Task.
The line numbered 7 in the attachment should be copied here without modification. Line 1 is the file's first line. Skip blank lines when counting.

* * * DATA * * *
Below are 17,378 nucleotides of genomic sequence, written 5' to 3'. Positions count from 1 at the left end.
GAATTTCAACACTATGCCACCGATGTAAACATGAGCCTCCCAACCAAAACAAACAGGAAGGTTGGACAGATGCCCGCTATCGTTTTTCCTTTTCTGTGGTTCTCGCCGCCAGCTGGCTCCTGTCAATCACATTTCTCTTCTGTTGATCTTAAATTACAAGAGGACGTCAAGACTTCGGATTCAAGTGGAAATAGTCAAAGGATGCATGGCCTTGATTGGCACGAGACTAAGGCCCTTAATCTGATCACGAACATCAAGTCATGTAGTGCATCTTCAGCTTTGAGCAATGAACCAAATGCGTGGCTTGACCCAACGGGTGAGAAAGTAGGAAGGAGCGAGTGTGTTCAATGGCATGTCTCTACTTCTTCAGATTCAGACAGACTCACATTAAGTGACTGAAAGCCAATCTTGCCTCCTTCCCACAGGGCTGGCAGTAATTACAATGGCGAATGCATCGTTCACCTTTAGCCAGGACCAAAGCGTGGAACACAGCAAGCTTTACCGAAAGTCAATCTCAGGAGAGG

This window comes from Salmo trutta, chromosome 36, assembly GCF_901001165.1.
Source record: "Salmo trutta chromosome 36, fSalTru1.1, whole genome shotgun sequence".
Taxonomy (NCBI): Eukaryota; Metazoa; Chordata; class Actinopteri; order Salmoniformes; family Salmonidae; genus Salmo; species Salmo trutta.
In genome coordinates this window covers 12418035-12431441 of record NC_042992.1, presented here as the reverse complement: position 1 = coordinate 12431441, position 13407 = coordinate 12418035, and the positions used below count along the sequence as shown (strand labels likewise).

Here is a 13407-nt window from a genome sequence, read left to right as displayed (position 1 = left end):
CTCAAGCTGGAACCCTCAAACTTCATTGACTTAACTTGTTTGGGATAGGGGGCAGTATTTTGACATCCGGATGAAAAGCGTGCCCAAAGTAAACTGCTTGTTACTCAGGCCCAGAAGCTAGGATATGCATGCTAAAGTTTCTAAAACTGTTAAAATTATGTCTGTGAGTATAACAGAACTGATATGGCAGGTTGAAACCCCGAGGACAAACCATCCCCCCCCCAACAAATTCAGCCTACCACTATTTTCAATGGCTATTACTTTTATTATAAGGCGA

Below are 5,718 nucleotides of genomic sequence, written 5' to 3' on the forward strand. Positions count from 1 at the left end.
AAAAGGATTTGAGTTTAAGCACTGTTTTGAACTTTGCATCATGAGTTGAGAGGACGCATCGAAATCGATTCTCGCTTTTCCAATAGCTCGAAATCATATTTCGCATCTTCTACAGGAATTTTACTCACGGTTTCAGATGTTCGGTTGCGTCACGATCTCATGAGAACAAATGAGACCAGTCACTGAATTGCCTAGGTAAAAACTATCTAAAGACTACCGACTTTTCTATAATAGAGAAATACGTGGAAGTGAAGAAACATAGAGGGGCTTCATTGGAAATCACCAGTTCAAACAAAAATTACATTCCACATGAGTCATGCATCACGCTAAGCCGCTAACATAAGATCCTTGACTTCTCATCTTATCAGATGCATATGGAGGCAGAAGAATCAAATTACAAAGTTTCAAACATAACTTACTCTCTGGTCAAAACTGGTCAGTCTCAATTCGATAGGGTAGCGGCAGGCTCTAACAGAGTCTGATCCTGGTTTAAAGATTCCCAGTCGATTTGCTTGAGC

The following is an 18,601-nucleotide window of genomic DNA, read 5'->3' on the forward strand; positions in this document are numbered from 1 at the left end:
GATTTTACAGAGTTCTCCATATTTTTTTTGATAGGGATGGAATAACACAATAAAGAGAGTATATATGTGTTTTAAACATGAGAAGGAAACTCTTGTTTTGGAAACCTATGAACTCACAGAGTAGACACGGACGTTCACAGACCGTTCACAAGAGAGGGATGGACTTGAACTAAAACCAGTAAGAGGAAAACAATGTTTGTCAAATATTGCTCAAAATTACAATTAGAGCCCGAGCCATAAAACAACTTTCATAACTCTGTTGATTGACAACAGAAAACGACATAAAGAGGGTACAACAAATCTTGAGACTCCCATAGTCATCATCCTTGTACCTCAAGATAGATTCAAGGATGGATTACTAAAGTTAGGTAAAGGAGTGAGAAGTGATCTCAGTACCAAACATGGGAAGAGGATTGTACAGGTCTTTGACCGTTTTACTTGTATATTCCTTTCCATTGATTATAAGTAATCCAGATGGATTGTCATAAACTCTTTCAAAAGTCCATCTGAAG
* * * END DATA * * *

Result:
Here is a 13407-nt window from a genome sequence, read left to right as displayed (position 1 = left end):